I. Parents' Fundamental Right To The Custody, Care, And Control Of Their Children

A. The United States Constitution

Under the Due Process Clause of the Fourteenth Amendment, the Supreme Court has a long history of protecting the fundamental liberty interest of parents in the care, custody, and control of their children.[16] Encompassed in the definition of "custody" is a parent's right to make decisions concerning care, control, education, health, and religion.[17] Additionally, the law presumes that fit parents act in the best interest of their children.[18] Moreover, at common law, states give parents the authority to act on behalf of their children without state interference.[19]

However, although parents do retain a fundamental constitutional right to make decisions concerning their children, courts have held that this right is not absolute because states ultimately retain the power to protect their citizens.[20] The doctrine of parens patriae[21] gives states the power to intervene into the parent-child relationship if a parent cannot adequately care for his or her child.[22]

B. State Intervention

For the most part, each state legislature has discretion to determine the scope and direction of its family laws.[23] However, all state laws are subject to the Fourteenth Amendment constitutional protection of parental rights.[24] Inevitably, a state's interest in the parent-child relationship and a parent's interest in the parent-child relationship are not always congruent.[25] At such times, a court must defer to the parent's liberty interest unless it can find a compelling state interest to intervene in the parent-child relationship.[26] However, if a court finds a compelling state interest to intervene, then it will often use a "best interest" of the child standard to evaluate whether to grant custody or visitation.[27] This standard is increasingly met by co-parents, viewed by the court as "third parties," who wish to obtain visitation rights in opposition of the natural parents' wishes. [28] This is because state courts are increasingly recognizing that children benefit from important relationships with significant "third parties."[29] Additionally, at common law, some courts recognize special circumstances under which an exception to the general rule against interfering with parental autonomy could be granted.[30]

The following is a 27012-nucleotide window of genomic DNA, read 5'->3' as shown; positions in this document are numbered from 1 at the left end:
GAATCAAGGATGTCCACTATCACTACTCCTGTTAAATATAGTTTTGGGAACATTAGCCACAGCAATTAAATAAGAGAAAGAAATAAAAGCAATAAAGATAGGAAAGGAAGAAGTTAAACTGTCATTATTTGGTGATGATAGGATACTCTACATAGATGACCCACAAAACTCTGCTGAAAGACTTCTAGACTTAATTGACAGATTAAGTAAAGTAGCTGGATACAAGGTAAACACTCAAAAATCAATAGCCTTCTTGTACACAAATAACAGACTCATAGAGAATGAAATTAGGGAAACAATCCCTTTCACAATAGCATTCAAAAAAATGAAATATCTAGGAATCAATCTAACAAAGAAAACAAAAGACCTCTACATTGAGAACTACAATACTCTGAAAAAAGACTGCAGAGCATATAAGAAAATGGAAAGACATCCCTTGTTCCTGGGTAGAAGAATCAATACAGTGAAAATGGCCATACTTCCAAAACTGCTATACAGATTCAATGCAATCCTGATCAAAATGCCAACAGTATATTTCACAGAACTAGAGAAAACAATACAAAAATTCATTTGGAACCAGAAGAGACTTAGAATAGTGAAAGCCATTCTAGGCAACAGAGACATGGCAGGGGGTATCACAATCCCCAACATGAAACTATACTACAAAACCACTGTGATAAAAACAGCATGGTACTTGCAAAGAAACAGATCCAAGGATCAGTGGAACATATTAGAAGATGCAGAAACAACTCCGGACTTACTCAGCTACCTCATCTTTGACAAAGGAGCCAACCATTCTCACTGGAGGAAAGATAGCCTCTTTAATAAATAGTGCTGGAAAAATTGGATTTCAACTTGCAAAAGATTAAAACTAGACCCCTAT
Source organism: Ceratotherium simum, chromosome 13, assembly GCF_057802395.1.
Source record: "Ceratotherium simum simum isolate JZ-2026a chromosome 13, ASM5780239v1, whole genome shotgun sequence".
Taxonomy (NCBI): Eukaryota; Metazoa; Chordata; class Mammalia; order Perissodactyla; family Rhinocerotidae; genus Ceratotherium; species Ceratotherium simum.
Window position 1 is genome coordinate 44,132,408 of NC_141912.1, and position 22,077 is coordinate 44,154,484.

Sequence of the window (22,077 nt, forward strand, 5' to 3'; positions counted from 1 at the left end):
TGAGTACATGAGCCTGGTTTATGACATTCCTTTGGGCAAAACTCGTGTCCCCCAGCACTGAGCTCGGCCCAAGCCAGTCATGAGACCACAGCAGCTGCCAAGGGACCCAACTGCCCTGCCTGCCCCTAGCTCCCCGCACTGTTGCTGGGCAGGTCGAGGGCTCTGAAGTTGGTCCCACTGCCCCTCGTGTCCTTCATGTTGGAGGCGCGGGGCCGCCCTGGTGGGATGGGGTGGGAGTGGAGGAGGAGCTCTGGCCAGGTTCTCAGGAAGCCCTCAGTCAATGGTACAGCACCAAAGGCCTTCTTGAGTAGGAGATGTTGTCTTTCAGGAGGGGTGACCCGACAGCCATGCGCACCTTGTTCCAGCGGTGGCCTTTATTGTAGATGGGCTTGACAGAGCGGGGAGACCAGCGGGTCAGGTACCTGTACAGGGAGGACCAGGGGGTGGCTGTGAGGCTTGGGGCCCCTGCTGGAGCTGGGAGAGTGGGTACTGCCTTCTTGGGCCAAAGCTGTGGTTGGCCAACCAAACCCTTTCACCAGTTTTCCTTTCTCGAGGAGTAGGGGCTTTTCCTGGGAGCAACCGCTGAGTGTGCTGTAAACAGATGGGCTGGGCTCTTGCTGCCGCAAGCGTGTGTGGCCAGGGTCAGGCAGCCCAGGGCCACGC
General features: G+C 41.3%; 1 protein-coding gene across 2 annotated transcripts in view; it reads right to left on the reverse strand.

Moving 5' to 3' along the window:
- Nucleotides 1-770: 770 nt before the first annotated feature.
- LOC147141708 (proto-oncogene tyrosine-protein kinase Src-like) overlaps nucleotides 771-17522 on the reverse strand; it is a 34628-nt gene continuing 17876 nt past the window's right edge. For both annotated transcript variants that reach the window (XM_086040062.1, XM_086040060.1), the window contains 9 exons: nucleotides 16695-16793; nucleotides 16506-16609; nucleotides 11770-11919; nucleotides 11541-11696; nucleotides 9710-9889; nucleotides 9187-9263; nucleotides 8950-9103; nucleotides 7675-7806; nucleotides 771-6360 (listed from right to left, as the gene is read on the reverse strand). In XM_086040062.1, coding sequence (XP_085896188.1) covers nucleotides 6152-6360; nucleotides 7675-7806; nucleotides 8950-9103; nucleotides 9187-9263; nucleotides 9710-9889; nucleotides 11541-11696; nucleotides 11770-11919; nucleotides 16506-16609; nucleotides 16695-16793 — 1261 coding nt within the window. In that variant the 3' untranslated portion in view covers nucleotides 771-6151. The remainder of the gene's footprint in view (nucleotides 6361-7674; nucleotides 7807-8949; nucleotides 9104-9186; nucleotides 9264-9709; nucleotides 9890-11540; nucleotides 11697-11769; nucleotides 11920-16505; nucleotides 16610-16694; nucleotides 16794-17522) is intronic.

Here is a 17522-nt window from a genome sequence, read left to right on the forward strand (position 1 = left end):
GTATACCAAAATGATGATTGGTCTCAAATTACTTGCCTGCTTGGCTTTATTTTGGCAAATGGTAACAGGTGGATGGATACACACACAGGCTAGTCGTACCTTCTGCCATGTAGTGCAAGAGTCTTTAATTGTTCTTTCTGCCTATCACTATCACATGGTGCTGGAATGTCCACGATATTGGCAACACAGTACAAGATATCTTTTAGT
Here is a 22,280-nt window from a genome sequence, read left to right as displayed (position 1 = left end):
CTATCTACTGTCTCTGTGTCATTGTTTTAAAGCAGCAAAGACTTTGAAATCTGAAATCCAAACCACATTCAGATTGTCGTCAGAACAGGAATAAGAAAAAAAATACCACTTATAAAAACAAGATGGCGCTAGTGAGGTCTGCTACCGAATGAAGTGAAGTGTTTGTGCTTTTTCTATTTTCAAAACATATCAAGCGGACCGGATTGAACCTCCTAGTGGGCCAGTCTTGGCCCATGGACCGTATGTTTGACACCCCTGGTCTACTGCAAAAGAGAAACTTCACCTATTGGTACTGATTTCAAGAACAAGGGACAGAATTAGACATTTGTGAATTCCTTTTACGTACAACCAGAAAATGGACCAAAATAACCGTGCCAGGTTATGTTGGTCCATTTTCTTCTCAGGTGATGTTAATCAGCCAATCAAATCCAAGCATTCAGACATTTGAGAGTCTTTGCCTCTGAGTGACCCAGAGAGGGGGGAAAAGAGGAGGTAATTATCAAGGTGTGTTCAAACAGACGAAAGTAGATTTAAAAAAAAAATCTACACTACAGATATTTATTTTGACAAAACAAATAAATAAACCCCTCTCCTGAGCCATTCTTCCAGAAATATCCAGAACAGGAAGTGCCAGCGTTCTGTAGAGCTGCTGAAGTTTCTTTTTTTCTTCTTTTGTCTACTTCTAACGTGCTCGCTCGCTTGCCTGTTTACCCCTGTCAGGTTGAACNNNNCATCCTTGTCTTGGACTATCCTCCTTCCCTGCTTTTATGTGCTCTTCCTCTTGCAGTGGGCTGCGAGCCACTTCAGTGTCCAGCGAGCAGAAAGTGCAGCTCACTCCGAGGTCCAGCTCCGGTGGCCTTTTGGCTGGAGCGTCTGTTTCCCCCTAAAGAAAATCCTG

Contrary to the "best interest" standard, some courts look to "unfitness" as a test to find a compelling state interest.[31] Factors looked to under this test include: "abandonment, persistent neglect of parental responsibilities, extended disruption of parental custody, or other similar extraordinary circumstances that would drastically affect the welfare of the child."[32] Consequently, the unfitness standard, coupled with the presumption that fit parents act in the best interests of their children, makes it much more difficult for a third party to obtain custody or visitation in the face of opposition by a natural parent.[33] The unfitness standard is also troubling as it relates to non-biological co-parents because it does not allow for other "compelling factors" that may be present absent a finding of parental unfitness.[34]

II. Troxel v. Granville

A. The Facts